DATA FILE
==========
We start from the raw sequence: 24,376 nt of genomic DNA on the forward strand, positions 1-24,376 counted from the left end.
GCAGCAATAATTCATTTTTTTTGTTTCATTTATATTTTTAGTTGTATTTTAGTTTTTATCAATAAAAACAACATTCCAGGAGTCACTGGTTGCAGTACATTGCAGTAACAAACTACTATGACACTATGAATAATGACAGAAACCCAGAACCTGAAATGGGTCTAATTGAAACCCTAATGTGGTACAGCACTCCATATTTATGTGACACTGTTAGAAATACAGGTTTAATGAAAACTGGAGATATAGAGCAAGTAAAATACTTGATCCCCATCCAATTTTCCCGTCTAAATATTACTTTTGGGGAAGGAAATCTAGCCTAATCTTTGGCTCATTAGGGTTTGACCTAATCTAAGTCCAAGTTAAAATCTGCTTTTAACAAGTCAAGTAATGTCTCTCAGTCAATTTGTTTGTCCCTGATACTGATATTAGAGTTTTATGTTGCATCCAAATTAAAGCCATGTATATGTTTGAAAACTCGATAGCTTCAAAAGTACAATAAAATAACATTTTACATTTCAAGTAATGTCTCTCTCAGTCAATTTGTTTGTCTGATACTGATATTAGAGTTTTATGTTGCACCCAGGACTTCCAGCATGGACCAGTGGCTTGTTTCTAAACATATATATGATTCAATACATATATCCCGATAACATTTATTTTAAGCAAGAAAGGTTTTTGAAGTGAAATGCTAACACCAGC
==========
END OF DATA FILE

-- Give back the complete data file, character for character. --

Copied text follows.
We start from the raw sequence: 24,376 nt of genomic DNA on the forward strand, positions 1-24,376 counted from the left end.
GCAGCAATAATTCATTTTTTTTGTTTCATTTATATTTTTAGTTGTATTTTAGTTTTTATCAATAAAAACAACATTCCAGGAGTCACTGGTTGCAGTACATTGCAGTAACAAACTACTATGACACTATGAATAATGACAGAAACCCAGAACCTGAAATGGGTCTAATTGAAACCCTAATGTGGTACAGCACTCCATATTTATGTGACACTGTTAGAAATACAGGTTTAATGAAAACTGGAGATATAGAGCAAGTAAAATACTTGATCCCCATCCAATTTTCCCGTCTAAATATTACTTTTGGGGAAGGAAATCTAGCCTAATCTTTGGCTCATTAGGGTTTGACCTAATCTAAGTCCAAGTTAAAATCTGCTTTTAACAAGTCAAGTAATGTCTCTCAGTCAATTTGTTTGTCCCTGATACTGATATTAGAGTTTTATGTTGCATCCAAATTAAAGCCATGTATATGTTTGAAAACTCGATAGCTTCAAAAGTACAATAAAATAACATTTTACATTTCAAGTAATGTCTCTCTCAGTCAATTTGTTTGTCTGATACTGATATTAGAGTTTTATGTTGCACCCAGGACTTCCAGCATGGACCAGTGGCTTGTTTCTAAACATATATATGATTCAATACATATATCCCGATAACATTTATTTTAAGCAAGAAAGGTTTTTGAAGTGAAATGCTAACACCAGC